United States v. Madsen, 148 F. Supp. 625 (D. Alaska 1957)
February 6, 1957
Kenneth Glen MADSEN, Defendant.
District Court, Alaska First Division, Juneau.
*626 Roger G. Connor, U. S. Atty., Juneau, Alaska, and C. Donald O'Connor, Asst. U. S. Atty., Ketchikan, Alaska, for plaintiff.
Wm. H. Simmons, Seattle, Wash., and Victor P. Guns, Ketchikan, Alaska, for defendant.
KELLY, District Judge.
An opinion (No. 14833) was filed in the United States Court of Appeals for the 9th Circuit on October 12, 1956, in the case of Madsen v. Hinshaw, 237 F.2d 370, being an appeal from the United States District Court for the Western District of Washington, Northern Division, from a dismissal of a petition for a writ of habeas corpus by said court on the ground that it was without jurisdiction for the reason that appellant had not applied for relief under Sec. 2255, 28 U.S.C.A.
The court affirmed the District Court but made these suggestions in the opinion, 237 F.2d 371:
"While the question is not presently before us we make bold to suggest that the Alaska Court accord to this young boy his day in court, and afford him a hearing under Sec. 2255 as expeditiously as possible.
"If it be considered that Rule 2 should be complied with and appellant be without funds to employ Alaska counsel to associate with appellant's Seattle counsel, then we further suggest that Alaska counsel be appointed by the Court for that purpose."
On November 13, 1956, a lengthy motion was filed in this court entitled "Motions under 28 U.S.C.A. § 2255 to Vacate Judgment and Commitment Heretofore Rendered in this Cause on the 7th Day of December, 1954." On November 23, this Court replied in part as follows:
"In view of the suggestion made by the United States Court of Appeals for the 9th Circuit in Case No. 14833 (October 12, 1956) [237 F.2d 370] that Kenneth Glen Madsen be afforded an opportunity to have a hearing under Sec. 2255 as expeditiously as possible, this Court is notifying the United States District Attorney of this motion and that the Court has set December 7th, 1956, at 1:30 p.m. on said date for the hearing on this motion."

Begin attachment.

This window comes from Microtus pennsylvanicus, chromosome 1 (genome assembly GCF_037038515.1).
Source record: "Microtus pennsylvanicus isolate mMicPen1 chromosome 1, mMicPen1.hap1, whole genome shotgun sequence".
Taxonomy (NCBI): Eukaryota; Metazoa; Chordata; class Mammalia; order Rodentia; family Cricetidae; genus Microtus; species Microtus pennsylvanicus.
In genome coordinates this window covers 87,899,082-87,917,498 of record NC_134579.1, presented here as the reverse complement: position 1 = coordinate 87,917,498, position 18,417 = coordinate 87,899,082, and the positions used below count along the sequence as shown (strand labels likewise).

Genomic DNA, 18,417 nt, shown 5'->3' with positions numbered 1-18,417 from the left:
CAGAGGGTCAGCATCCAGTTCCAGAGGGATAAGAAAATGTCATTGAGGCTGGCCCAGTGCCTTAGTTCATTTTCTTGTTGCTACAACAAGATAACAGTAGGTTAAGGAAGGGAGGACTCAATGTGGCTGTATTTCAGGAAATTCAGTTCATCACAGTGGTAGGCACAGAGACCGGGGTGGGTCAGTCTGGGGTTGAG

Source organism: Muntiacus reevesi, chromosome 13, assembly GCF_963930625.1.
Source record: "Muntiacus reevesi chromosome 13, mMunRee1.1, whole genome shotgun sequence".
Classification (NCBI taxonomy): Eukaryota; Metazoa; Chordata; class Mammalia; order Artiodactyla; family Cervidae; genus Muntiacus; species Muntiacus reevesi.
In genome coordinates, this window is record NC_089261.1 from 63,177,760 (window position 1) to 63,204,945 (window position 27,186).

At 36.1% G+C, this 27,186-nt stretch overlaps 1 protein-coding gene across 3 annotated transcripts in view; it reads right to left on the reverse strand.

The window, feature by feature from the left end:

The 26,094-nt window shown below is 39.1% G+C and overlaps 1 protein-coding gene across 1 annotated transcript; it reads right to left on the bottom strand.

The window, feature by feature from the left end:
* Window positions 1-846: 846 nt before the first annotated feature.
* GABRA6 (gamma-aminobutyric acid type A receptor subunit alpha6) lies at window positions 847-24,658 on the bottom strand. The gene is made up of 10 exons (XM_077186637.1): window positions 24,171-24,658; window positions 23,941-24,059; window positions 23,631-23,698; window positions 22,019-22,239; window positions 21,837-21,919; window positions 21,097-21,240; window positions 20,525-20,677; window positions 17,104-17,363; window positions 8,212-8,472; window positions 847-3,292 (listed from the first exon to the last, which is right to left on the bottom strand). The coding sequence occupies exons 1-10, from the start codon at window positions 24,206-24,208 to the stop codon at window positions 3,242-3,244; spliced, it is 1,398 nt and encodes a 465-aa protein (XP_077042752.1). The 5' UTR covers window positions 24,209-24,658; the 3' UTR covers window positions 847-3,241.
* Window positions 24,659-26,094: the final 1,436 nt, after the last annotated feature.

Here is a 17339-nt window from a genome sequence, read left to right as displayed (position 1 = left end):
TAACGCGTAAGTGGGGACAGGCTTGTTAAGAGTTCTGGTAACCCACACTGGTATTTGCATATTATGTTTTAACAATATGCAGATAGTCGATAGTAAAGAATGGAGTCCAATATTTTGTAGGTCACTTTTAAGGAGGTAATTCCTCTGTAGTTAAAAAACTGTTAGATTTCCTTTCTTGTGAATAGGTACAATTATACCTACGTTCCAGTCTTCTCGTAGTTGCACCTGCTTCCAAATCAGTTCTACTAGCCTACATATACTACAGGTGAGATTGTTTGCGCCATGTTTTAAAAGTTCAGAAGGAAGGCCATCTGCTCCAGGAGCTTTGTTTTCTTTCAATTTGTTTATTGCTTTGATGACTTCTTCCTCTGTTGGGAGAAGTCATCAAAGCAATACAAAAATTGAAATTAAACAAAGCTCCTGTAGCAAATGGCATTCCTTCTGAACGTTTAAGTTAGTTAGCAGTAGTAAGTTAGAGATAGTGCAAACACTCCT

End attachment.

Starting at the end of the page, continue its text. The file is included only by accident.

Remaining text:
This Court, in view of the statement in the opinion of the Circuit Court of Appeals above quoted, in a letter dated November 26th, advised counsel for Madsen as follows:
"* * * This Court is making no decision at this time as to whether or not the allegations are sufficient to entitle the defendant to such a hearing, but is simply granting the hearing because of the suggestion made by the Circuit Court of Appeals."
The Court also issued an order for the transportation of the petitioner and upon the application of the United States Attorney, a writ of habeas corpus ad testificandum for the appearance of the petitioner. The Court also forwarded an affidavit in forma pauperis in the event defendant was unable to employ counsel in this district as required by Rule 2 and as suggested by the 9th Circuit Court of Appeals. Affidavit in forma pauperis was executed by petitioner and filed herein on December 3, 1956, and an order entered on December 4th appointing Victor P. Guns, attorney, of Ketchikan, as local counsel thereunder. The United States Marshal went to Oklahoma and brought the petitioner back to Ketchikan, Alaska, for the hearing and petitioner was present during all sessions of the hearing.
Section 2255, 28 U.S.C.A., under which this motion is brought, provides in part:
"A prisoner in custody under sentence of a court established by Act of Congress claiming the right to be released upon the ground that the sentence was imposed in violation of the Constitution or laws of the United States, or that the court was without jurisdiction to impose such sentence, or that the sentence was *627 in excess of the maximum authorized by law, or is otherwise subject to collateral attack, may move the court which imposed the sentence to vacate, set aside or correct the sentence."